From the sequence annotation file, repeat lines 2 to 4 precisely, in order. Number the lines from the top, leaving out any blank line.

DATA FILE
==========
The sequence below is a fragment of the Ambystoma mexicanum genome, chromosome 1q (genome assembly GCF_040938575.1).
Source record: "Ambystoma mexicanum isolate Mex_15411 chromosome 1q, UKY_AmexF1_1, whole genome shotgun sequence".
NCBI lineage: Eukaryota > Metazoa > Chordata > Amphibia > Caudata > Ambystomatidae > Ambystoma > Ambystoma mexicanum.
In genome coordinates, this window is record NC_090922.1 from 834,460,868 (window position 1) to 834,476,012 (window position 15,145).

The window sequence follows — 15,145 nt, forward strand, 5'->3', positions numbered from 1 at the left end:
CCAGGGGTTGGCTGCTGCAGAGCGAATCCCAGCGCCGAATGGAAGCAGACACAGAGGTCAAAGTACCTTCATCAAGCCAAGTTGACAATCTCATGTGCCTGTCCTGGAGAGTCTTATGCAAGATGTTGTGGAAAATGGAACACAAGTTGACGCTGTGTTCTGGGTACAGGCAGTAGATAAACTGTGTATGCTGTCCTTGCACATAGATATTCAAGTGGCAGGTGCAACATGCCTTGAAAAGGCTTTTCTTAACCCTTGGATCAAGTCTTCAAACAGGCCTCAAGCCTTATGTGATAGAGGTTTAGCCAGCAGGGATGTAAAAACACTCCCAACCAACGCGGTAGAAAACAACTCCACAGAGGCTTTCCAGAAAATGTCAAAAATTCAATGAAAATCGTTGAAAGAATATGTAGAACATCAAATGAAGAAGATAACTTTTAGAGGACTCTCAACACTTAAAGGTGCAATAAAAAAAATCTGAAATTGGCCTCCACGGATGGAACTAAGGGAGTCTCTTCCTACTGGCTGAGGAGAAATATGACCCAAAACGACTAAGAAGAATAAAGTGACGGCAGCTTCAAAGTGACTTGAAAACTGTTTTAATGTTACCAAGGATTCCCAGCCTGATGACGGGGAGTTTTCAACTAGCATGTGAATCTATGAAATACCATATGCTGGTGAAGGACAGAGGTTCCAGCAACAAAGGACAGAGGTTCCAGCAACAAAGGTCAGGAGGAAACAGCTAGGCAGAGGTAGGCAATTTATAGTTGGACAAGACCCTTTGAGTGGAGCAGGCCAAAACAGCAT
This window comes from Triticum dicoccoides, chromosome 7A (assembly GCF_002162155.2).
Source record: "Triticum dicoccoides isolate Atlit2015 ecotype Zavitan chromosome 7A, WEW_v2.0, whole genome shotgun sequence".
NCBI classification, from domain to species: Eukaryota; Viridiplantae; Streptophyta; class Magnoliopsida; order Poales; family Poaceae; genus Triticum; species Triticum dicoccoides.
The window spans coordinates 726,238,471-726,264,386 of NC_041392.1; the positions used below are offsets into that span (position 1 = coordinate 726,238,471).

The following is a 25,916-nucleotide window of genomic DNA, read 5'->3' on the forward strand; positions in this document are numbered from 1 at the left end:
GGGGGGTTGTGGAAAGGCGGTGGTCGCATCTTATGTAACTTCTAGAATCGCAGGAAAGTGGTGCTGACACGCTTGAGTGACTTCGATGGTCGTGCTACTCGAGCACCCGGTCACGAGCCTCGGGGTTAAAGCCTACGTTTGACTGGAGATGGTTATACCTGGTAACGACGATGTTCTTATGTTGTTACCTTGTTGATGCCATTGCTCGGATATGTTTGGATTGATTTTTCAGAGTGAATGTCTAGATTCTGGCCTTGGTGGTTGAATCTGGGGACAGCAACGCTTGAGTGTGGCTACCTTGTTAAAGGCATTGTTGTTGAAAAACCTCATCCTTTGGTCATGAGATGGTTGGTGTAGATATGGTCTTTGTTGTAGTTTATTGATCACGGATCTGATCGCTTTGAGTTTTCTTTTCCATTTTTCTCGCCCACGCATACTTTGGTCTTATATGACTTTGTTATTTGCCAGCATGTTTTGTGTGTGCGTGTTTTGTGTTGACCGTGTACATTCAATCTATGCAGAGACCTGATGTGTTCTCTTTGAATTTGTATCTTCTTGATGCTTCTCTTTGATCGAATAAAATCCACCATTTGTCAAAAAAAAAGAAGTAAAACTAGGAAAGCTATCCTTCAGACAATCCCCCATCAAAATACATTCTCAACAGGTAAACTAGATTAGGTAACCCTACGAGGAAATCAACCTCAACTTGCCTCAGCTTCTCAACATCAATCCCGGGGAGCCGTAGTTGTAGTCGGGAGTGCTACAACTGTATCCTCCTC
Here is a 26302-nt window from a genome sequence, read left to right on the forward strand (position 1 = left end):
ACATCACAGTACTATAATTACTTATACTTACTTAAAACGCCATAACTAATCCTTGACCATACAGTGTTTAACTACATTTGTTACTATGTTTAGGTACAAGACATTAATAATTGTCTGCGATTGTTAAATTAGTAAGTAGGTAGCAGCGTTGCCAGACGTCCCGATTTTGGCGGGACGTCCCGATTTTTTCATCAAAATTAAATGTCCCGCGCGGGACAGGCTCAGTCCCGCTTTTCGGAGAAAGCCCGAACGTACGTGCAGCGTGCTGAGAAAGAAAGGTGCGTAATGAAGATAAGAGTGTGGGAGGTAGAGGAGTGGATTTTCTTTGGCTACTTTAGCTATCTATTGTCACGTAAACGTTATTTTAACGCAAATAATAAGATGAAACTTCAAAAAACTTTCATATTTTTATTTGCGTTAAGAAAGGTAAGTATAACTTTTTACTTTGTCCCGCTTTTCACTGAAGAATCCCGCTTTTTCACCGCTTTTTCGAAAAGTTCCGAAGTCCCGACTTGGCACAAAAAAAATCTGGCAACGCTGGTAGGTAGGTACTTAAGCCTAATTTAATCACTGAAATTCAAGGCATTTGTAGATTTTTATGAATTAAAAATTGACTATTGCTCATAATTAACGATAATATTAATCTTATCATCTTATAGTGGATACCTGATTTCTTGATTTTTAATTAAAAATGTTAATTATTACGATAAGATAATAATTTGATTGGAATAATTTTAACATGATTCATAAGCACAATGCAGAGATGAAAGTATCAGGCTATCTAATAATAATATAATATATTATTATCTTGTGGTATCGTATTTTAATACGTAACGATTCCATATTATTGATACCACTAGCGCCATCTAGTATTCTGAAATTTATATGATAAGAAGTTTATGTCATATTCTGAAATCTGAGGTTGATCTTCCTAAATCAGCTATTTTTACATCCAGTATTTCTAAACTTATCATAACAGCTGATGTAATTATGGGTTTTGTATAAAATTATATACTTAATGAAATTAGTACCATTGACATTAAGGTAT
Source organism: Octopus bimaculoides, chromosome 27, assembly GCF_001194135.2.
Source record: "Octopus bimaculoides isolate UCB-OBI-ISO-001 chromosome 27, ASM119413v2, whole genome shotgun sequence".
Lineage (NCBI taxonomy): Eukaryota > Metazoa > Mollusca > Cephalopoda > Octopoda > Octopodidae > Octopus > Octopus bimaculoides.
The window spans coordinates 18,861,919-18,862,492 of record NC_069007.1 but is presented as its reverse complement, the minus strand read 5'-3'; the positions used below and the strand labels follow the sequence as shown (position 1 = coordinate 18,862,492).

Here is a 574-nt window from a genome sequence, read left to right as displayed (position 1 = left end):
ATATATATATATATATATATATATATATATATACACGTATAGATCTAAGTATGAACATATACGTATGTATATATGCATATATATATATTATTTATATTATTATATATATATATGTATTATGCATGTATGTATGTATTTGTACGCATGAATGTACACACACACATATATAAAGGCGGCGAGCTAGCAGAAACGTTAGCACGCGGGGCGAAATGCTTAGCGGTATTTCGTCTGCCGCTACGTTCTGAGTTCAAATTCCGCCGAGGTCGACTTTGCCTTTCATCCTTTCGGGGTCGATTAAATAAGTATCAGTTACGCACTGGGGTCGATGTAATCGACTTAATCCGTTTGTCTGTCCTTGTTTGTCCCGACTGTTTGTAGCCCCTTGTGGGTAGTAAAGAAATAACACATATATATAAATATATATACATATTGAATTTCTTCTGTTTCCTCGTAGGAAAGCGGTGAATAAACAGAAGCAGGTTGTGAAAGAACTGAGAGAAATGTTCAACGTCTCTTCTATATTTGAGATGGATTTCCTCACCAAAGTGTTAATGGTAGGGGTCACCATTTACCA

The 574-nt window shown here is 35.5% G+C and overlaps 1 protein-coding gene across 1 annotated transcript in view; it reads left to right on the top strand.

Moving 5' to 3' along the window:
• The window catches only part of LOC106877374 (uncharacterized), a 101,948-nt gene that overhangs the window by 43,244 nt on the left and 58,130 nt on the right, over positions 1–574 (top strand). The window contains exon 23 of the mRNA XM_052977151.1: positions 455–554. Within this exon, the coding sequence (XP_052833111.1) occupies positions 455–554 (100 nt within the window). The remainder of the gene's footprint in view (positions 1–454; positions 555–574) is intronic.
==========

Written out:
Source record: "Ambystoma mexicanum isolate Mex_15411 chromosome 1q, UKY_AmexF1_1, whole genome shotgun sequence".
NCBI lineage: Eukaryota > Metazoa > Chordata > Amphibia > Caudata > Ambystomatidae > Ambystoma > Ambystoma mexicanum.
In genome coordinates, this window is record NC_090922.1 from 834,460,868 (window position 1) to 834,476,012 (window position 15,145).